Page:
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A cautionary note against embryo aneuploidy risk assessment using time-lapse imaging
Reproductive BioMedicine Online
Preimplantation genetic screening (PGS) for embryo aneuploidy using embryo biopsy is a widely available technique used to select embryos for transfer following IVF for certain patient populations. Since its introduction, there has been an ongoing search for a non-invasive technique to perform PGS. Such an advance would revolutionize the field of IVF enabling PGS to be used universally as a routine embryo selection tool with the potential to significantly increase pregnancy rates and decrease poor outcomes such as miscarriage. Recent publications illustrating the development of an algorithm using time-lapse imaging of IVF embryos have claimed to have done just this. We believe that the statements made in these articles, which include the proposed ability to increase pregnancy rates by determining embryo aneuploidy risk by time-lapse imaging, are premature and to this point unsubstantiated by the published data. We provide evidence from existing publications and from our own data that suggests that the statements recently made are misleading. We make the point that further investigation is needed either in the form of a larger, age-adjusted data set or preferably in a randomized controlled trial.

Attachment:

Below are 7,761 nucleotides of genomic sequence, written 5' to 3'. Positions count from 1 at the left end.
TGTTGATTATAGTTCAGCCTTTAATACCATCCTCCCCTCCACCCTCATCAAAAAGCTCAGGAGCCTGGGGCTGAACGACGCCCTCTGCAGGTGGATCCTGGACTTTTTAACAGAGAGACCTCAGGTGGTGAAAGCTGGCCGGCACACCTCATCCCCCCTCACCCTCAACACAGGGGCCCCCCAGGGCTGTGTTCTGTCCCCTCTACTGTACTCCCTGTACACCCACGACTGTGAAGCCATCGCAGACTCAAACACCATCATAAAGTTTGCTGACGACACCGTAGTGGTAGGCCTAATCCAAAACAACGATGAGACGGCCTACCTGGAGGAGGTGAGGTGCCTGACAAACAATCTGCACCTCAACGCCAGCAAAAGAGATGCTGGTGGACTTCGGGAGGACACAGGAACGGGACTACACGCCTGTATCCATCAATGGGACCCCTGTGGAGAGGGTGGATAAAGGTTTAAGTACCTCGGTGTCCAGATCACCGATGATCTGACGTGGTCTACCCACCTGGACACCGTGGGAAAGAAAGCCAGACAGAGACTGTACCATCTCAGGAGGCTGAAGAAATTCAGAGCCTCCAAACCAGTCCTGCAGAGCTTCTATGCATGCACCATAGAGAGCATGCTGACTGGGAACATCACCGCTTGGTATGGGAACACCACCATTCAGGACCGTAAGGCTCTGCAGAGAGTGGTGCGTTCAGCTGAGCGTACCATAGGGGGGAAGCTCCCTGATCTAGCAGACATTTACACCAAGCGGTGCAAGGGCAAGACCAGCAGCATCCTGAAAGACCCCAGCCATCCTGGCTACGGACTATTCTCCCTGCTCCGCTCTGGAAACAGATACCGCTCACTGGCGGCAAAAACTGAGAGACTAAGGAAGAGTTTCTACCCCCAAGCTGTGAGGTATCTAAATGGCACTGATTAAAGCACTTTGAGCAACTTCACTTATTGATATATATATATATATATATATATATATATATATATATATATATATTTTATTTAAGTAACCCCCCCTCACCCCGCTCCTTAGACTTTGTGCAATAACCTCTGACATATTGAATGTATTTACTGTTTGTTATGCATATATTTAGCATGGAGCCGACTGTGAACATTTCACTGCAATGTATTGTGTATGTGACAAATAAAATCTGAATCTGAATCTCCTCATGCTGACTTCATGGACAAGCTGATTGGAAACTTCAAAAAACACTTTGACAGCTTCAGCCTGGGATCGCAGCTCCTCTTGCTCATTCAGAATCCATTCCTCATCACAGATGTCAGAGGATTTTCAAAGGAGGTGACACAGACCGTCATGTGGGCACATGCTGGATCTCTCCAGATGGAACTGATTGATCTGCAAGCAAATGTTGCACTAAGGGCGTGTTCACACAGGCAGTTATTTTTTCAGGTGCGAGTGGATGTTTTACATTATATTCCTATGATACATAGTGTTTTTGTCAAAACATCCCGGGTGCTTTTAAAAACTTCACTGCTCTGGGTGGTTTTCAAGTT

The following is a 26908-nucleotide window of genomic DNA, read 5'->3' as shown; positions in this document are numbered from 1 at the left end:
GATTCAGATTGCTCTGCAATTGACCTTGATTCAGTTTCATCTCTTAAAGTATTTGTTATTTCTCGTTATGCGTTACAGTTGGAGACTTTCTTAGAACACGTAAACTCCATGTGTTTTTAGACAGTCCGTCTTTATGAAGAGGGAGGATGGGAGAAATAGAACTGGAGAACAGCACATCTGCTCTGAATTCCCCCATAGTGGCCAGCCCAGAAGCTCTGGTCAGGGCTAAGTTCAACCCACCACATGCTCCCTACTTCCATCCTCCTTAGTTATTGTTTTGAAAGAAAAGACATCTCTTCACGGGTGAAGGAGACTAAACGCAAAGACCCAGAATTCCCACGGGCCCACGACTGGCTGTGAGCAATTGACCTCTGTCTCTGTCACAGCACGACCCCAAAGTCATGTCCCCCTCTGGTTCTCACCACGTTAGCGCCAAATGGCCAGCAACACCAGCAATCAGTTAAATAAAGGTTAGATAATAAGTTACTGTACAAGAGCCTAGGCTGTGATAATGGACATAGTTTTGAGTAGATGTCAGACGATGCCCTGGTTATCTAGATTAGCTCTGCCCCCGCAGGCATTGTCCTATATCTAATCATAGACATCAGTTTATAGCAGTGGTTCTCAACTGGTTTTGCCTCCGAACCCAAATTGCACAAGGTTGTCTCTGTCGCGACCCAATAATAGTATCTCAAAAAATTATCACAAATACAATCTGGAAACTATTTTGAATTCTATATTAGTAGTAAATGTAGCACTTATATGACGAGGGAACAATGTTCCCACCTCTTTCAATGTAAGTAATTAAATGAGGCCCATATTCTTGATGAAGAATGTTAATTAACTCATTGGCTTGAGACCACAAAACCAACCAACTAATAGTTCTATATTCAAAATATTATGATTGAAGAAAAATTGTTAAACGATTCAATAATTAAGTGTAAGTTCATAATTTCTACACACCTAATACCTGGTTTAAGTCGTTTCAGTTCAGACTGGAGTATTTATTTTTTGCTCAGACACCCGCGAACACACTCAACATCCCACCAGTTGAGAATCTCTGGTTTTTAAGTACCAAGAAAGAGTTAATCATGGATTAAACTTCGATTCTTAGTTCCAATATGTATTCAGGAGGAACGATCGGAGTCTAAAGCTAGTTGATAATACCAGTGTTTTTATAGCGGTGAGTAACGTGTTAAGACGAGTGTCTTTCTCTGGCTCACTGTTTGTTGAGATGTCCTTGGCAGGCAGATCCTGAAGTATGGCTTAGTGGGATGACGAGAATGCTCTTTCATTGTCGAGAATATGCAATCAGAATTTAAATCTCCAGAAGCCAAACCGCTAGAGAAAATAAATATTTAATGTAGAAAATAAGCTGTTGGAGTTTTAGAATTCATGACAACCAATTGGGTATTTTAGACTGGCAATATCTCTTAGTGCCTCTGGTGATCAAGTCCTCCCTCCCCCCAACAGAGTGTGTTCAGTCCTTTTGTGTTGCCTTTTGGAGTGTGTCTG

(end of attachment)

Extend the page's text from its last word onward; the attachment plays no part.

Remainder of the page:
Keywords: aneuploidy, blastocyst, embryo implantation, morphokinetics, preimplantation genetic screening, time-lapse imaging.